Monday, 14 May 2018

Osler-Weber-Rendu Disease (Hereditary Hemorrhagic Telangiectasia)


Osler-Weber-Rendu Disease (Hereditary Hemorrhagic Telangiectasia)Osler-Weber-Rendu disease (OWRD) is a rare autosomal dominant disorder that affects blood vessels throughout the body (causing vascular dysplasia) and results in a tendency for bleeding. The prognosis varies, depending on the severity of symptoms; generally, it is good, as long as bleeding is promptly recognized and adequately controlled.
 HHT is manifested by mucocutaneous telangiectases and arteriovenous malformations (AVMs), a potential source of serious morbidity and mortality.  Lesions can affect the nasopharynx, central nervous system (CNS), lung, liver, and spleen, as well as the urinary tract, gastrointestinal (GI) tract, conjunctiva, trunk, arms, and fingers
 What Causes Osler-Weber-Rendu Syndrome? People with OWR inherit an abnormal gene that causes their blood vessels to form incorrectly. OWR is an autosomal dominant disorder. This means that only one parent needs to have the abnormal gene to pass it on to their children. OWR doesn’t skip a generation. However, the signs and symptoms may vary greatly between family members. If you have OWR, it’s possible that your child could have a milder or more severe course than you.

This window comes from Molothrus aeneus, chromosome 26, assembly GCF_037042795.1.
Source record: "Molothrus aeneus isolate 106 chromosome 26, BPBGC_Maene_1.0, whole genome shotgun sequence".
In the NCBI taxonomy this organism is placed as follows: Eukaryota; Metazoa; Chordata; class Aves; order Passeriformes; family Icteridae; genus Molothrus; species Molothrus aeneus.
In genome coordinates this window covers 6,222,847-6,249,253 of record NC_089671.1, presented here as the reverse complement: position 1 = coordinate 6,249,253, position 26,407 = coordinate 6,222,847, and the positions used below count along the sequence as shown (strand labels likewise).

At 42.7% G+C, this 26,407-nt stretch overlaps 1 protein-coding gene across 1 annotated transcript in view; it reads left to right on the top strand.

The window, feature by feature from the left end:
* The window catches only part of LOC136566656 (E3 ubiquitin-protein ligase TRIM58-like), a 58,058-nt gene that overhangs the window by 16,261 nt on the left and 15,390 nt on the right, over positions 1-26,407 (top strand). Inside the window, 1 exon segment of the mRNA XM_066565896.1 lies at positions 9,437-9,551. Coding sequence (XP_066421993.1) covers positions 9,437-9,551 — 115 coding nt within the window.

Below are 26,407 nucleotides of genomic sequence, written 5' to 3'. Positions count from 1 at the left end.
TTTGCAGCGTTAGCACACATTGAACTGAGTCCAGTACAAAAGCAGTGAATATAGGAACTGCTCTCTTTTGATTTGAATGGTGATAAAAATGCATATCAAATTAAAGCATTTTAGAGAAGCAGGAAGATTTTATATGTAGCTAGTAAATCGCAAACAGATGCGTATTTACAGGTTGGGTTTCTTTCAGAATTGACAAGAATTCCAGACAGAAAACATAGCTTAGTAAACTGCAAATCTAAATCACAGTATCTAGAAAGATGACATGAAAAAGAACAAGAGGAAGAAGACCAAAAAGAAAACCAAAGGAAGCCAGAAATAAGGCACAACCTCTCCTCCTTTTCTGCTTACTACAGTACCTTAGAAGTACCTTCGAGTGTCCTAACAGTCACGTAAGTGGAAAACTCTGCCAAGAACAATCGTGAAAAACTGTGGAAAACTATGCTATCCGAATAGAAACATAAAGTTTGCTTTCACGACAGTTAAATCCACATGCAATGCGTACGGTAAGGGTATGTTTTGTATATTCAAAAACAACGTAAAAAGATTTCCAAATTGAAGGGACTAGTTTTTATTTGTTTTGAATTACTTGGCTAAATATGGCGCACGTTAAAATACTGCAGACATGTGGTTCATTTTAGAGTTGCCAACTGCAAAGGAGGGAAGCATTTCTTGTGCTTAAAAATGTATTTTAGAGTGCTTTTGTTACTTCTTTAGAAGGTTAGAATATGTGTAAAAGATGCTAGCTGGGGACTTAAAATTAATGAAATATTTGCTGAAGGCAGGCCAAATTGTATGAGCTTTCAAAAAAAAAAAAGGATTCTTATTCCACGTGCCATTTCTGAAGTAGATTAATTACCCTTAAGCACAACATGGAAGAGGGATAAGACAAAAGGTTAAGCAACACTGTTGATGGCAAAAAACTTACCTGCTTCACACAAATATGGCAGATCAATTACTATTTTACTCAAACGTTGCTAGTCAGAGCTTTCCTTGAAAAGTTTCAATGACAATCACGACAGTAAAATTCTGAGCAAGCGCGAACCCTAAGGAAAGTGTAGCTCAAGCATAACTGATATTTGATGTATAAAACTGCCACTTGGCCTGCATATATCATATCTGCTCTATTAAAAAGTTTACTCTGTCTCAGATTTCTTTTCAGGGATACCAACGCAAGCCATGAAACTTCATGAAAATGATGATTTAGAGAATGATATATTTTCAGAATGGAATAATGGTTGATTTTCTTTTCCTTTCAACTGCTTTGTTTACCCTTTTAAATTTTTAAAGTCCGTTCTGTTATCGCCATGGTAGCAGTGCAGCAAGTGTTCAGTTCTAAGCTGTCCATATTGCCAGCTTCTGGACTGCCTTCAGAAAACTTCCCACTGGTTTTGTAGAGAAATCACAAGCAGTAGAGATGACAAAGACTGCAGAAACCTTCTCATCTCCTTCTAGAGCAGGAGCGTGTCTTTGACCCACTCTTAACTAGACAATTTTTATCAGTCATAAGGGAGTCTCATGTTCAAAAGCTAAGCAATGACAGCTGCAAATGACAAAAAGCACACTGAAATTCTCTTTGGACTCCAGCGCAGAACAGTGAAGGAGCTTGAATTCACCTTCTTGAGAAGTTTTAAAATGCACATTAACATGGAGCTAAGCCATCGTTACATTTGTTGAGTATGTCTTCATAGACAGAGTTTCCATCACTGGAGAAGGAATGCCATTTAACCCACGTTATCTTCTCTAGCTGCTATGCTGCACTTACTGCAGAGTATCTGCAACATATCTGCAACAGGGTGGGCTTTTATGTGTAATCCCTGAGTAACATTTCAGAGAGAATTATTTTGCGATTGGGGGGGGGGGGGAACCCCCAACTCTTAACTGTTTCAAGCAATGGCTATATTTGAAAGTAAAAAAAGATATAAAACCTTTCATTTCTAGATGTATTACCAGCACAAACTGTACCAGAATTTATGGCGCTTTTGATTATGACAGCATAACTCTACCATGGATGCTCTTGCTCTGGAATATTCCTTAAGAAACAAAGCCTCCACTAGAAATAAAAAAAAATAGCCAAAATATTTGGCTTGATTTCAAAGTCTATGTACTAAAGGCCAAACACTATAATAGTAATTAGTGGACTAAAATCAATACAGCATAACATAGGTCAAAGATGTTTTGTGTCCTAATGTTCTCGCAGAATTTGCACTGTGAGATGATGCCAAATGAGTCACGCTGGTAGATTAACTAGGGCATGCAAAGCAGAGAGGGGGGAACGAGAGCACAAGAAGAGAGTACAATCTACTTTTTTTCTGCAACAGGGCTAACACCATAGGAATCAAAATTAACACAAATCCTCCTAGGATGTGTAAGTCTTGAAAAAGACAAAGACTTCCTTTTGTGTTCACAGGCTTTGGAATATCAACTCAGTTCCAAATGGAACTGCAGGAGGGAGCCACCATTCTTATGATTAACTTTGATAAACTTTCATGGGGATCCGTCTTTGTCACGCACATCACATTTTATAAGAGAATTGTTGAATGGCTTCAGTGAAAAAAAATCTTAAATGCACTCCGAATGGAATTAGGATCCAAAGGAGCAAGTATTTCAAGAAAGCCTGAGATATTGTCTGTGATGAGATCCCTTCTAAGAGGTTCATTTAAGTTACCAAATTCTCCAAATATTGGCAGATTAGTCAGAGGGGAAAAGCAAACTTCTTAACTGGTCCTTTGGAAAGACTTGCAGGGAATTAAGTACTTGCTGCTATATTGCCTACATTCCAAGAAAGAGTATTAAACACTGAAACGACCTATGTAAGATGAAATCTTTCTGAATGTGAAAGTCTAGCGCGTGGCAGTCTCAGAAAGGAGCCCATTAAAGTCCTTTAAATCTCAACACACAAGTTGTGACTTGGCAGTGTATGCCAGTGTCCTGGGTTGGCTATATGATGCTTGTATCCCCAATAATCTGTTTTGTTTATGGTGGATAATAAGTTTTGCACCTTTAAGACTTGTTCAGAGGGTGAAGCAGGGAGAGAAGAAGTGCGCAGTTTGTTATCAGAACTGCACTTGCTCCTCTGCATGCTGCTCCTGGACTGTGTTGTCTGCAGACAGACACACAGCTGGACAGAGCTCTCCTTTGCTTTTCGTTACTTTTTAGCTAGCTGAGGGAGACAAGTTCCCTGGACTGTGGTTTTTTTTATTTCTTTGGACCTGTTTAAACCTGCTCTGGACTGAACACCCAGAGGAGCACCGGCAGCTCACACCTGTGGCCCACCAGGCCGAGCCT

In very rare cases, a child can be born with OWR even when neither parent has the syndrome. This happens when one of the genes that cause OWR mutates in an egg or sperm cell. Diagnosing Osler-Weber-Rendu Syndrome The presence of telangiectasias is one indication of OWR. Other clues that might lead to a diagnosis include:·         frequent nosebleeds
·         anemia
·         bloody stools
·         having a parent with the syndrome
If you have OWR, you should be screened for AVMs in the lungs and brain. This can help your doctor detect a potentially dangerous problem before something goes wrong. An MRI can screen for problems in the brain. CT scans can detect lung AVMs.Your doctor can monitor the ongoing symptoms of this syndrome through regular checkups.Genetic testing isn’t usually needed to diagnose OWR. These tests are expensive and may not be available in all circumstances. People with a family history of OWR who are interested in genetic testing should discuss their options with a genetic counselor.

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